Agile As a Micromanagement Tool
— Chapter 4 —
Agile has become somewhat of a religion in today’s software development world. There is a priest class: Agile coaches, Scrum masters, product owners. There are prayers: Daily standups, bi-weekly demo sessions. There are confessions: Reflection time at the end of every 2-week sprint. There are Sunday schools: Agile education and certification organizations. And of course, there are the Commandments: The 12 Agile Principles.1
Just like any other religion, a lot of things need to be taken on faith. There does not seem to be much scientific research done to verify the claims of Agile. There are just anecdotal claims of Agile helping this team or another, making them more productive. But there doesn’t seem to be so many peer reviewed and reproducible papers published in respectable scientific journals that thoroughly do research into the claims of Agile, and for instance prove that pair programming really improves productivity when it comes to senior engineers, or 2-week sprints are any better than 4-week sprints, let’s say.
As I mentioned before, Software Engineering is a relatively young practice, spanning only several decades. As such, there are the occasional ideas that come up claiming to disrupt the industry and shake it from its foundations, without much scientific backing. Agile certainly seems to fit this description.
At this point, you might be thinking that I am here to criticize Agile as a complete fad and reject it wholeheartedly. You are correct that I am going to criticize some major aspects of it, quite mercilessly indeed. However, I am not going to say it’s a complete fad or reject it entirely. Agile is a response to the pain points of the previous methodologies of software development, such as Waterfall. The waterfall methodology did have some real major pain points, and Agile indeed does seem to address those. There are parts of Agile that I like, respect, and follow in my own development practices.
On the other hand, there are parts of Agile that I believe to be unnecessary and even harmful. There are parts of Agile practices which were brought up with good intentions, but seem to have pernicious effects in the long term. From my observation, in a lot of use cases, Agile seems to devolve into a micromanagement tool, especially under clueless management who don't have any proper technical background.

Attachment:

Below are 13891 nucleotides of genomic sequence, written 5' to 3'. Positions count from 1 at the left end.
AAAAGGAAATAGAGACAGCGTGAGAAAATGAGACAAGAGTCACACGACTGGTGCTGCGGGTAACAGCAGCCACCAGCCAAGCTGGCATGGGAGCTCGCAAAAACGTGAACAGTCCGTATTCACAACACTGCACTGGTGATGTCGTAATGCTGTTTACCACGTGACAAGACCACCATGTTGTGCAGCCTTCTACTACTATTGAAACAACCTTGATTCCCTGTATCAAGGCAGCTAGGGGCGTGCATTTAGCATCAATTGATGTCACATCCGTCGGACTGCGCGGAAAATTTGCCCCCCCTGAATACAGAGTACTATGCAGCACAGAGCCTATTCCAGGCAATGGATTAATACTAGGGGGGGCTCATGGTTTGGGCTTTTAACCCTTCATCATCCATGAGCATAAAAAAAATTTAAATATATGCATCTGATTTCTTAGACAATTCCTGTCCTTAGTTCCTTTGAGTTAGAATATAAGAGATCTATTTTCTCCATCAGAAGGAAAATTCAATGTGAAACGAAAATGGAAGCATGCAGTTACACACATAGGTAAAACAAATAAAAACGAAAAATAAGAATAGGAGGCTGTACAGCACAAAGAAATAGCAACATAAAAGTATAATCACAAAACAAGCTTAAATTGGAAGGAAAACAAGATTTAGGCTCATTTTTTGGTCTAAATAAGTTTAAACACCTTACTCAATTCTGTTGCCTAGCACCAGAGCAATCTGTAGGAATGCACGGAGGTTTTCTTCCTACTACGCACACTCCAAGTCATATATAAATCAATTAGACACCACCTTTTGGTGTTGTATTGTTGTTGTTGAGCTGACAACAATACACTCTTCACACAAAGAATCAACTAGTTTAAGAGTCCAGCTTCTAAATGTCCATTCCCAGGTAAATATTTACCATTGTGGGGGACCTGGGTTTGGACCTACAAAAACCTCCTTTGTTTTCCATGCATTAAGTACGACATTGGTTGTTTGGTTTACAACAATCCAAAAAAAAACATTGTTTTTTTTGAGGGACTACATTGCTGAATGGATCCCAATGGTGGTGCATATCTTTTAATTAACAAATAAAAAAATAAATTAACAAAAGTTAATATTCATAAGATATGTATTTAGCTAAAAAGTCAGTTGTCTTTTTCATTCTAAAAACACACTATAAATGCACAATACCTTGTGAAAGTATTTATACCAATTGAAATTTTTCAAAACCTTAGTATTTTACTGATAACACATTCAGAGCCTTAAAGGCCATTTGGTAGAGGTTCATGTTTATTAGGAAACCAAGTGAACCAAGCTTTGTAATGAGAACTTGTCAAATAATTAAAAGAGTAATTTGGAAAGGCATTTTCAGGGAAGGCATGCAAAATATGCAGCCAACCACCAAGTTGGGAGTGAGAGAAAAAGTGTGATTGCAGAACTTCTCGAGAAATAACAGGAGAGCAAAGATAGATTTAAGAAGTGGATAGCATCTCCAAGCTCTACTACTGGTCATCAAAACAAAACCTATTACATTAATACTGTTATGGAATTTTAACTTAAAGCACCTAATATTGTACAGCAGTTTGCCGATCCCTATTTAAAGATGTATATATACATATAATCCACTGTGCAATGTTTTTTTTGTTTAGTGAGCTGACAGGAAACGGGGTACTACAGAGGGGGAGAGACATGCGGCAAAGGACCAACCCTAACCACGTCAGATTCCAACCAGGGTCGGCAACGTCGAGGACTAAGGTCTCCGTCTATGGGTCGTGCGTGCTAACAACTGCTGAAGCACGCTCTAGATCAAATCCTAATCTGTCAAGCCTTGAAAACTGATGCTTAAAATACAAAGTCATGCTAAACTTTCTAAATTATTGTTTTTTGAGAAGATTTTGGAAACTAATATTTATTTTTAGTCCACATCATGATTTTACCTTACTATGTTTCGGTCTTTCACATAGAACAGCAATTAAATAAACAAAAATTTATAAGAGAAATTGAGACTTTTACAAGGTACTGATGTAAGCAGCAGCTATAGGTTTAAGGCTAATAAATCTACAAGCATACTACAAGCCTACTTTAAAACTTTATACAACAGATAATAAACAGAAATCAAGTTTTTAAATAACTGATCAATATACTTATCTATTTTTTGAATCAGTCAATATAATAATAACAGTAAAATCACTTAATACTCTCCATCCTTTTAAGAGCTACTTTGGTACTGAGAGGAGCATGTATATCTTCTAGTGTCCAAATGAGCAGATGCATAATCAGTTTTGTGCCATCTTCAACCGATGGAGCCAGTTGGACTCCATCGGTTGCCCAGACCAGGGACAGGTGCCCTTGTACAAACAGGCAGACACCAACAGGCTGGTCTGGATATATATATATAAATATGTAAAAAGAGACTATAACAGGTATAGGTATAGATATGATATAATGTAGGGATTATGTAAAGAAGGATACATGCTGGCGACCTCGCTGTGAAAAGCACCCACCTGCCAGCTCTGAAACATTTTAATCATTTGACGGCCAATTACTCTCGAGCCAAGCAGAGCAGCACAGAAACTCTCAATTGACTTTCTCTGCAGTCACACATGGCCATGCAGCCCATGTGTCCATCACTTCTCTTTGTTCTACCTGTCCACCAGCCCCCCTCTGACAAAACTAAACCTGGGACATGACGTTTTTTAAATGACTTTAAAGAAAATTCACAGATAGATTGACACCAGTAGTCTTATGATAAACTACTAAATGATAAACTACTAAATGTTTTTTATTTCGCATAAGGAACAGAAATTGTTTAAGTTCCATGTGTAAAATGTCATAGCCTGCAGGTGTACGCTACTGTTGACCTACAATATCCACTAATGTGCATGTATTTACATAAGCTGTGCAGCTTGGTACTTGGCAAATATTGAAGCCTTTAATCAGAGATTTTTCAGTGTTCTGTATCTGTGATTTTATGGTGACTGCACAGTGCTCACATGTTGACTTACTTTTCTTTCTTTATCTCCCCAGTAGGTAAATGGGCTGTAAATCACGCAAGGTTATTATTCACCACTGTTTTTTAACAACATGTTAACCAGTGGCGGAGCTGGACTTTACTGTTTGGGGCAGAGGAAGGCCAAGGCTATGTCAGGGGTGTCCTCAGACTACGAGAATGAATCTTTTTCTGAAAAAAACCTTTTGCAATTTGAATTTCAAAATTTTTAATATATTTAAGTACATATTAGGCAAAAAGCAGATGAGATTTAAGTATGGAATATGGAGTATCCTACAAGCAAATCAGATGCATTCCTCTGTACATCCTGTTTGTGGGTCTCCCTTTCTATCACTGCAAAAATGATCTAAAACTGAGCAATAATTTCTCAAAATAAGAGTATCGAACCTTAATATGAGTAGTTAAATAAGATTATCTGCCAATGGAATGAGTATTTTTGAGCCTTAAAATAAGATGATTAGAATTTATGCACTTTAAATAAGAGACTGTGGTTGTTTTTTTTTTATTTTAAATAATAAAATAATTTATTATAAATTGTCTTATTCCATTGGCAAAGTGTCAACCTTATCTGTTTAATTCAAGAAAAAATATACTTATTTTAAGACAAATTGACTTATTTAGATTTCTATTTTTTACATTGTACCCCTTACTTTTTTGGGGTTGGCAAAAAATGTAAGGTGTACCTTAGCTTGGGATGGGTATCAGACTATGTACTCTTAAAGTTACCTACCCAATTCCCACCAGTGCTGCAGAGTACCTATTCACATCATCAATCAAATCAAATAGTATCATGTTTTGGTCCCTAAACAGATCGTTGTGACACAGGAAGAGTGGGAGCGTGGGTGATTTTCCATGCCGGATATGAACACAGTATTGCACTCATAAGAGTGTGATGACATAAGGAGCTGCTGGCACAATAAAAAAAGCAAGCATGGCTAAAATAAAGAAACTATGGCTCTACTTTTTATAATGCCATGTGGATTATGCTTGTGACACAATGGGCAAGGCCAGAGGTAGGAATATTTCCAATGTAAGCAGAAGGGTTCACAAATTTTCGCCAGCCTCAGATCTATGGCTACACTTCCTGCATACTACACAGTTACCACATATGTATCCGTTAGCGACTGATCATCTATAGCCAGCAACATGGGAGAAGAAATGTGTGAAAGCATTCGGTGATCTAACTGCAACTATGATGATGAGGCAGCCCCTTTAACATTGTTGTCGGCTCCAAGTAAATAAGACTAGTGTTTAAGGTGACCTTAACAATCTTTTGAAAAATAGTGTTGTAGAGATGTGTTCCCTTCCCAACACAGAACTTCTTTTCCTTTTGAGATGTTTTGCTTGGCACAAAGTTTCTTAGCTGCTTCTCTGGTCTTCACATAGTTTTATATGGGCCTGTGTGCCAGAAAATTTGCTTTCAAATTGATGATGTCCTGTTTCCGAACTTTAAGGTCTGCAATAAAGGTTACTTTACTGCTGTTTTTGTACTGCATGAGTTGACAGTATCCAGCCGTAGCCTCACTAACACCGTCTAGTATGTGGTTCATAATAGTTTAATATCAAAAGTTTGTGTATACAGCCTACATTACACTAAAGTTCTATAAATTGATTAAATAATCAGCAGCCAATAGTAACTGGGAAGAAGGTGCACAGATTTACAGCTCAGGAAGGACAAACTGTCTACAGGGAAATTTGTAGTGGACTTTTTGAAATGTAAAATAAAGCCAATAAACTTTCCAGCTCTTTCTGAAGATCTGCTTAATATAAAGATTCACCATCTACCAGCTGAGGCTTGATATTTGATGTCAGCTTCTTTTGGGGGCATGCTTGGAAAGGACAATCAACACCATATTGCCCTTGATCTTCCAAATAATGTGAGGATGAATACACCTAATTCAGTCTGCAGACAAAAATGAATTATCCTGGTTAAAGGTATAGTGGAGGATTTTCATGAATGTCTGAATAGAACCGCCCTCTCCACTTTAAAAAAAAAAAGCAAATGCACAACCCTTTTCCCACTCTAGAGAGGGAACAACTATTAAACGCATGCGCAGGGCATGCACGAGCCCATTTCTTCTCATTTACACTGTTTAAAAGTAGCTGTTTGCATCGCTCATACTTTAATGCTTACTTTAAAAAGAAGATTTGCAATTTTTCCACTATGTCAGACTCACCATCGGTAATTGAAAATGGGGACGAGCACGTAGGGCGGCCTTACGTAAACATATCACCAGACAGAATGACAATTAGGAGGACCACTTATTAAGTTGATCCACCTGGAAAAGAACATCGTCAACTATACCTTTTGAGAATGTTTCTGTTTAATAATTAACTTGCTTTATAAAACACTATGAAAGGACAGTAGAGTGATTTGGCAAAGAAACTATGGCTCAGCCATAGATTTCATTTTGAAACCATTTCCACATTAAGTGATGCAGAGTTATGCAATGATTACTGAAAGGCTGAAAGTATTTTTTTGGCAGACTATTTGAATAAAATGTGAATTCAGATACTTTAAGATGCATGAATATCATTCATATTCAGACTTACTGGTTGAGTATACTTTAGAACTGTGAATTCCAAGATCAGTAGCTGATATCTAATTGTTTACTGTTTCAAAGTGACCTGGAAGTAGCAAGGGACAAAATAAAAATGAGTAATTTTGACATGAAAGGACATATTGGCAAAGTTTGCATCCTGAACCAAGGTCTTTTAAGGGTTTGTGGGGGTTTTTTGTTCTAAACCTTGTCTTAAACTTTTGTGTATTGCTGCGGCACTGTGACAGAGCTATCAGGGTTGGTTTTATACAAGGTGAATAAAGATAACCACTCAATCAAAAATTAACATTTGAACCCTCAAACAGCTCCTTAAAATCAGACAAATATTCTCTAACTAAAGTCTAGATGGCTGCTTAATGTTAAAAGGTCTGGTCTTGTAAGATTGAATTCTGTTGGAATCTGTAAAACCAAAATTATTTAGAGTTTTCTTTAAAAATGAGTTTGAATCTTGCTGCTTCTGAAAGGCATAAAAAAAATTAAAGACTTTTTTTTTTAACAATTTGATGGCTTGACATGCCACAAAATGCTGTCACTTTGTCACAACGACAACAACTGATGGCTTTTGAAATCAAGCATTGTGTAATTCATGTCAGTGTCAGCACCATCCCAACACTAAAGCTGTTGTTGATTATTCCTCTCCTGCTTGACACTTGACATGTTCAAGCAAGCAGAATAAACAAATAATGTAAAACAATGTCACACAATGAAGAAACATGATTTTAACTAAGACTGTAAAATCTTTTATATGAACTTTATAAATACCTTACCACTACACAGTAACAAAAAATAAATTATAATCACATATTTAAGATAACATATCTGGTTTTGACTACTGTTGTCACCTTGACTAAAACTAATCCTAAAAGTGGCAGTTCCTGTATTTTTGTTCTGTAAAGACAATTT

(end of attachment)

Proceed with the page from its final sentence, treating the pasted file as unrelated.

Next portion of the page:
I am also going to make the claim that Agile’s championing of the constant intermingling between business and engineering people usually results in the business people dominating the engineering folks. In a healthy organization, the engineering teams need to have a certain level of autonomy in order to do their jobs right. They need to be able to push back on the business interests to defend software quality as necessary. From what I have observed, Agile seems to frequently hinder engineering autonomy and therefore software quality.
So I will try to make this a balanced criticism of Agile. And I will make this claim: We do not have to accept the entire Agile methodology into our hearts as our Lord and Savior. We do not have to swallow the entire thing hook, line, and sinker. We can make a rational and critical analysis of which parts of Agile are actually worthy, and use those parts in our development practices. And try to avoid the adverse parts of Agile if we can.
The Pain Points of Waterfall and the Rise of Agile
Before Agile, there was Waterfall.2 According to the tenets of the Waterfall methodology, software development happens in distinct and separate phases:
Requirements gathering & analysis
Software implementation & development
Deployment & maintenance
The Waterfall model states that one phase should be finished completely before moving onto the following phase. This means, for starters, all of the requirements must be gathered and analyzed thoroughly before any sort of software design can be underway. Then, the entire software must be architected & designed in excruciating detail before it can be implemented in code. The entire implementation must be completed, and then all the parts and modules must be integrated, before passing the software to a separate team of testers. Once the testers approve the quality of the software, then it can be deployed to production servers.
After some point, it became apparent that there were some very serious problems with this approach. The software engineers realized that they were not fortune tellers with the power of Nostradamus to see into the future, and determine the entire set of requirements to be included and figure out how exactly the entire software was supposed to be designed and implemented from start to finish. It turns out software engineering is a different beast than most other engineering disciplines. You find out about some of the requirements and some of the design kinks after you start coding, in a lot of cases. Halfway into developing your code, you might realize that the product needs these additional requirements to make the customers happy, or that your architecture needs some additional tweaking to make the software more scalable.